Let’s Roll!: “What’s Left?” July 2012, MRR #350

Rock is dead. Long live paper and scissors.


I have an acquaintance who has this incredibly annoying habit of proclaiming something dead once it no longer conforms to his expectations, his principles or what he thinks ought to be done. Everything from a simple reading room/library project to a complex social movement like Occupy Oakland, things that he sometimes initiated, but definitely jumped into and at first enthusiastically supported, eventually go belly up in his estimation. Oh, they continue on and perhaps even achieve important things, but he has pronounced them D.O.A. and thereby dismissed them.

Of course, it’s common practice to declare dead that which one no longer considers significant, or hopes to make insignificant. Socialism, communism and the Left were all declared dead when the Warsaw Pact and the Soviet Union collapsed in the late 1980s. The Republican Party was declared dead with Johnson’s landslide electoral victory over Goldwater in 1964, as was the Democratic Party in 1980 and 1984 with Reagan’s victories over Carter and Mondale respectively. American democracy was declared dead when the Supreme Court sided in favor of George W. Bush over Al Gore in the Florida deadlock of 2000, and again in the Citizens United ruling of 2010. Rather than delve into such highly political debates, lets bring this practice a little closer to home. We’ll inject politics into the discussion soon enough.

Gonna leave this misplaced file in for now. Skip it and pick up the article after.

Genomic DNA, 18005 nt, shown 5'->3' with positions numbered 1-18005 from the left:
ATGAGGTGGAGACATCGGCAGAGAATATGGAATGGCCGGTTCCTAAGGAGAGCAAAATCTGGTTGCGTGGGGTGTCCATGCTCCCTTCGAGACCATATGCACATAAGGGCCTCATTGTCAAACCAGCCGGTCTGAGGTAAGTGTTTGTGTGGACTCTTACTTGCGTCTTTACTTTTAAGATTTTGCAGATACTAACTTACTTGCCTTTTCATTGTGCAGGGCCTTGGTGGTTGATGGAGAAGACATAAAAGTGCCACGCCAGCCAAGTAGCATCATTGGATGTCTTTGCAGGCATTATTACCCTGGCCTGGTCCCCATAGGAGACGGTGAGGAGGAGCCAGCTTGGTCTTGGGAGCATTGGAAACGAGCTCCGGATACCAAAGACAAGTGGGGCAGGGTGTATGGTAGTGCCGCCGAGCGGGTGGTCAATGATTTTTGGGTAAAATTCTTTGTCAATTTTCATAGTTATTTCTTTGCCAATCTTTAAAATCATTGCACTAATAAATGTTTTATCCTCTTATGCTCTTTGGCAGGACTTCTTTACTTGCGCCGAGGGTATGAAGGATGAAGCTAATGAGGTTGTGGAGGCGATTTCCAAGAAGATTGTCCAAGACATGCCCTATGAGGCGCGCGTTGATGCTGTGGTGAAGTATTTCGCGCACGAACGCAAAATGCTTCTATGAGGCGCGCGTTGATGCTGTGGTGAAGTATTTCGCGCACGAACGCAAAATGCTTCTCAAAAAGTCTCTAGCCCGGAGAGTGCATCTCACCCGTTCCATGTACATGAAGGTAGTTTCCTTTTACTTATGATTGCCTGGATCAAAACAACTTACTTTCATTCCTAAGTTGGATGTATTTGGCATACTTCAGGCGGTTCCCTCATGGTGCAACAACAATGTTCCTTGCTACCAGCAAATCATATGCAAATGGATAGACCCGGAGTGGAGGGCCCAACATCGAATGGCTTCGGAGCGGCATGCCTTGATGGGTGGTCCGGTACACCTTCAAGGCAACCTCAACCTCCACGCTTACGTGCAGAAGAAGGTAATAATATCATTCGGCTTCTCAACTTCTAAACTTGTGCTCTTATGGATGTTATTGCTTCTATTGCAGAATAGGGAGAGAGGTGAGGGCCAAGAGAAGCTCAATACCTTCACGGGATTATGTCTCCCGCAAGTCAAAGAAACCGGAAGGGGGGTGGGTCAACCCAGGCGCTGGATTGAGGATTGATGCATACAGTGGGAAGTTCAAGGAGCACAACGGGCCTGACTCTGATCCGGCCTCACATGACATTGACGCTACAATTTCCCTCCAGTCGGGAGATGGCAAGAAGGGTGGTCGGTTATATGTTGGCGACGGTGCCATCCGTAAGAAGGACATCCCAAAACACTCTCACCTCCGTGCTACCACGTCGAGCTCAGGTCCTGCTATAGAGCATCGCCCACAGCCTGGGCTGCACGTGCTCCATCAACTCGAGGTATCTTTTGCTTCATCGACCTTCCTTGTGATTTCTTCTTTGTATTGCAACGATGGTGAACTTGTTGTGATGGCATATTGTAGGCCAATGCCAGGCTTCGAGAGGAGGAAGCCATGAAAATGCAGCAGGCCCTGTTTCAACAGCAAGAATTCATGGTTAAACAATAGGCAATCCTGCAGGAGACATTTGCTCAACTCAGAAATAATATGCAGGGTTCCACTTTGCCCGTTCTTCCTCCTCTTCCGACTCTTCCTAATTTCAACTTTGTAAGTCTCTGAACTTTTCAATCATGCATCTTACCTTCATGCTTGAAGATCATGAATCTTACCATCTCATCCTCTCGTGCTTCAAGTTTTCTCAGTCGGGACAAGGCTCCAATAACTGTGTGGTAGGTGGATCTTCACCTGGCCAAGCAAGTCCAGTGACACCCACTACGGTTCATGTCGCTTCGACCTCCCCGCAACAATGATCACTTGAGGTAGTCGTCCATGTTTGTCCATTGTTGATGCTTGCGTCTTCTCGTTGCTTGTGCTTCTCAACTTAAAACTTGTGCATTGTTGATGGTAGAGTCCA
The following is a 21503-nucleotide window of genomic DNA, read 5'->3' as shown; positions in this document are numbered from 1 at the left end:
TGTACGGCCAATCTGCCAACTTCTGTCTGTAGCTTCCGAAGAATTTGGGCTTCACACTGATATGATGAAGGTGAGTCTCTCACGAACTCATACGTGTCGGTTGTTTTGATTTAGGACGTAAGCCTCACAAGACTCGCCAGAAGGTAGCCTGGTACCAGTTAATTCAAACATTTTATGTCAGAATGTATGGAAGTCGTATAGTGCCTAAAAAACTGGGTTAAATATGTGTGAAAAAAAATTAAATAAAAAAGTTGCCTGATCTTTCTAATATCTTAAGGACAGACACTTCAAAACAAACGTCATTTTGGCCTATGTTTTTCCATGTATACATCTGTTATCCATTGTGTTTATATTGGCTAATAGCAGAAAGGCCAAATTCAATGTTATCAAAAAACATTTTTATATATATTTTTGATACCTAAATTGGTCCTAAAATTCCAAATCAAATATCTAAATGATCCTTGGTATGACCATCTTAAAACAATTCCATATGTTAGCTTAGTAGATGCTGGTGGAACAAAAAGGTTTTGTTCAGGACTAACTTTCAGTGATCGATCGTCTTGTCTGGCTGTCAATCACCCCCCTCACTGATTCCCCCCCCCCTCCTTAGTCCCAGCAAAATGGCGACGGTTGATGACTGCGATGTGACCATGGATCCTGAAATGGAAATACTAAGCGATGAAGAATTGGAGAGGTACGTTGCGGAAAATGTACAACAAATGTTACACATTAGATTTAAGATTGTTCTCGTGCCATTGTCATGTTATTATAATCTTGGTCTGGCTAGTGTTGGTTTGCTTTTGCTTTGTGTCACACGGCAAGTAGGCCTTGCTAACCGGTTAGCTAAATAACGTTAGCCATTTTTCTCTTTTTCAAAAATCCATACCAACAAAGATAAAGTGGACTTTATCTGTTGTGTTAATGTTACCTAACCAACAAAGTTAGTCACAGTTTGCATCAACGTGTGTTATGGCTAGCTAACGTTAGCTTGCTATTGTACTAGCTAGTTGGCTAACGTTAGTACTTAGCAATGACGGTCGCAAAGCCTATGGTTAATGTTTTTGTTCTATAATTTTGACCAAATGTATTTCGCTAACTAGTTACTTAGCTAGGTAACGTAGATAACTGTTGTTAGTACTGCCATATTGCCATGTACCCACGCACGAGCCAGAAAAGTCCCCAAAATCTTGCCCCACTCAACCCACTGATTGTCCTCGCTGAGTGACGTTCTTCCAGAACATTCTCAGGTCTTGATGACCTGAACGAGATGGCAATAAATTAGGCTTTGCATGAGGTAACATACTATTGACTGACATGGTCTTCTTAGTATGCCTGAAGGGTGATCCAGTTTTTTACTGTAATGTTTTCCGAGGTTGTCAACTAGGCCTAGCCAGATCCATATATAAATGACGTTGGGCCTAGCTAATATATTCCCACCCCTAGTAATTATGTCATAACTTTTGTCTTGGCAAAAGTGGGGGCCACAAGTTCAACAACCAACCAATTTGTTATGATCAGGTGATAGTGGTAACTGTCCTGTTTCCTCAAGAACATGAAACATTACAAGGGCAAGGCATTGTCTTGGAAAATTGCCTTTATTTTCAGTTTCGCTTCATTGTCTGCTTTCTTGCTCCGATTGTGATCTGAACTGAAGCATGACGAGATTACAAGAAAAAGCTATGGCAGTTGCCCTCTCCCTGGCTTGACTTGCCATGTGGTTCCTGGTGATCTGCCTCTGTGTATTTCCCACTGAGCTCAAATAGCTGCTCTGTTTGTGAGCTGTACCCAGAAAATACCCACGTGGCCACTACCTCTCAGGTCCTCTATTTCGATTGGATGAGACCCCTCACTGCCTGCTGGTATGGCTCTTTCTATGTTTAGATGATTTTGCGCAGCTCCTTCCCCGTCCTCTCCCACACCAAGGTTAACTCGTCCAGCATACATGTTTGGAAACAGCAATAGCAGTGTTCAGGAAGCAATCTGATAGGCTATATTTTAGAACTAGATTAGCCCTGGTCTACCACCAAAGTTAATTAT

Rock and roll has been declared dead time and again. Folks into 1950s style rock considered psychedelic rock to be the music’s death knell, while fans of 1970s prog-rock were aghast at punk’s angry snarl and were more than willing to bury the whole genre. No need to cite the numerous times punk itself has been erroneously pronounced dead. Of course, there are always people who aren’t appalled by the changes in music so much as think that things have evolved beyond what the standard categories allow, as when David Byrne said: “As I define it, rock and roll is dead. The attitude isn’t dead, but the music is no longer vital. It doesn’t have the same meaning. The attitude, though, is still very much alive—and it still informs other kinds of music.” In general though, those willing to declare rock’n’roll dead hate the current state of the music, and are looking to abandon the present for some nostalgic past.

This very magazine has been declared irrelevant, if not dead, a few times itself. When Punk Planet, Hit List, Heart attaCk and Shredding Paper emerged circa 1994, these zines all harbored the notion that MRR was a punk rock monopoly that needed to be broken, if not killed off and buried. MRR’s main competitor at the time, Punk Planet, made no secret of its opinion that we were obsolete and moribund. And yet, who remains standing today? One of MRR’s columnists who jumped ship to join Punk Planet, Larry Livermore, made it clear he thought we were history and, years after Punk Planet bit the dust, he expressed sneering surprise that MRR was still alive and kicking. Now, he claims, in the pages of this very magazine, that he is excited once again to be contributing to MRR.